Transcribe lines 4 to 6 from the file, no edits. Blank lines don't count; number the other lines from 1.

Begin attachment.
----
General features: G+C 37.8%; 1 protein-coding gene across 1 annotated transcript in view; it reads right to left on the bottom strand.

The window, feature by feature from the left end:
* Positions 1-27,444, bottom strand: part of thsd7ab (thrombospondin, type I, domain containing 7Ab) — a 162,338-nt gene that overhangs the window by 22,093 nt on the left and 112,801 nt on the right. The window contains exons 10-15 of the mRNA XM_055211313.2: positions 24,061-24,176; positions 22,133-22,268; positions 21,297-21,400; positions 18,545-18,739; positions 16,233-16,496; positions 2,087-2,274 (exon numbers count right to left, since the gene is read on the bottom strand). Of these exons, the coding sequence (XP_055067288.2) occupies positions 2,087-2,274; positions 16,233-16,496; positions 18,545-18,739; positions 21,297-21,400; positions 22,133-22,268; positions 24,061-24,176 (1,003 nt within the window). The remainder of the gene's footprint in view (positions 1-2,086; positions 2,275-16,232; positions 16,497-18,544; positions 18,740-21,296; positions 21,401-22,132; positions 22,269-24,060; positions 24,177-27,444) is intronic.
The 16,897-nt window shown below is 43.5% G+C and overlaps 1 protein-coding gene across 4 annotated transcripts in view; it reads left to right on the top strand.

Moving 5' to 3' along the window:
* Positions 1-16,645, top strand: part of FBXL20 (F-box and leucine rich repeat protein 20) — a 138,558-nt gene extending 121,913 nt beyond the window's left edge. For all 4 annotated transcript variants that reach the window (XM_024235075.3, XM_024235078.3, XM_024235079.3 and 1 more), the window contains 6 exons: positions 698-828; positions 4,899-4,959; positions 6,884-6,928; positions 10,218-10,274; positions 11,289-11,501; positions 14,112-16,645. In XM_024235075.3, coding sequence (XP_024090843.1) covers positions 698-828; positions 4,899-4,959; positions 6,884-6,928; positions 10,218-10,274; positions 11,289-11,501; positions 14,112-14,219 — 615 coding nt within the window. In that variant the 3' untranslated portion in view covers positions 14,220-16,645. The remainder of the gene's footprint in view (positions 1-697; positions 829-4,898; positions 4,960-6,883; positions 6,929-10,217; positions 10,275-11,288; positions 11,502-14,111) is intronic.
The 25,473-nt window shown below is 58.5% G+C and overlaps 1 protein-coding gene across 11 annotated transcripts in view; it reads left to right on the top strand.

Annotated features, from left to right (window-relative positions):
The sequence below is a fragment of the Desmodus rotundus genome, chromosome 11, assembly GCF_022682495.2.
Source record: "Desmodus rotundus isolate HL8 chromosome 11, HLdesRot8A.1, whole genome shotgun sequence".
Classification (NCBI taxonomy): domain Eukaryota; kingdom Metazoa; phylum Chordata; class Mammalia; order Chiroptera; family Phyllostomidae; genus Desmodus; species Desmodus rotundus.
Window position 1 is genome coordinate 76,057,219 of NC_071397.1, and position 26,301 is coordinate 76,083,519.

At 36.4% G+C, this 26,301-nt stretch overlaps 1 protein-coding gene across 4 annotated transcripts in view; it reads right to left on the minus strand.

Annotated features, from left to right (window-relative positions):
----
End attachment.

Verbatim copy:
The 16,897-nt window shown below is 43.5% G+C and overlaps 1 protein-coding gene across 4 annotated transcripts in view; it reads left to right on the top strand.

Moving 5' to 3' along the window:
* Positions 1-16,645, top strand: part of FBXL20 (F-box and leucine rich repeat protein 20) — a 138,558-nt gene extending 121,913 nt beyond the window's left edge. For all 4 annotated transcript variants that reach the window (XM_024235075.3, XM_024235078.3, XM_024235079.3 and 1 more), the window contains 6 exons: positions 698-828; positions 4,899-4,959; positions 6,884-6,928; positions 10,218-10,274; positions 11,289-11,501; positions 14,112-16,645. In XM_024235075.3, coding sequence (XP_024090843.1) covers positions 698-828; positions 4,899-4,959; positions 6,884-6,928; positions 10,218-10,274; positions 11,289-11,501; positions 14,112-14,219 — 615 coding nt within the window. In that variant the 3' untranslated portion in view covers positions 14,220-16,645. The remainder of the gene's footprint in view (positions 1-697; positions 829-4,898; positions 4,960-6,883; positions 6,929-10,217; positions 10,275-11,288; positions 11,502-14,111) is intronic.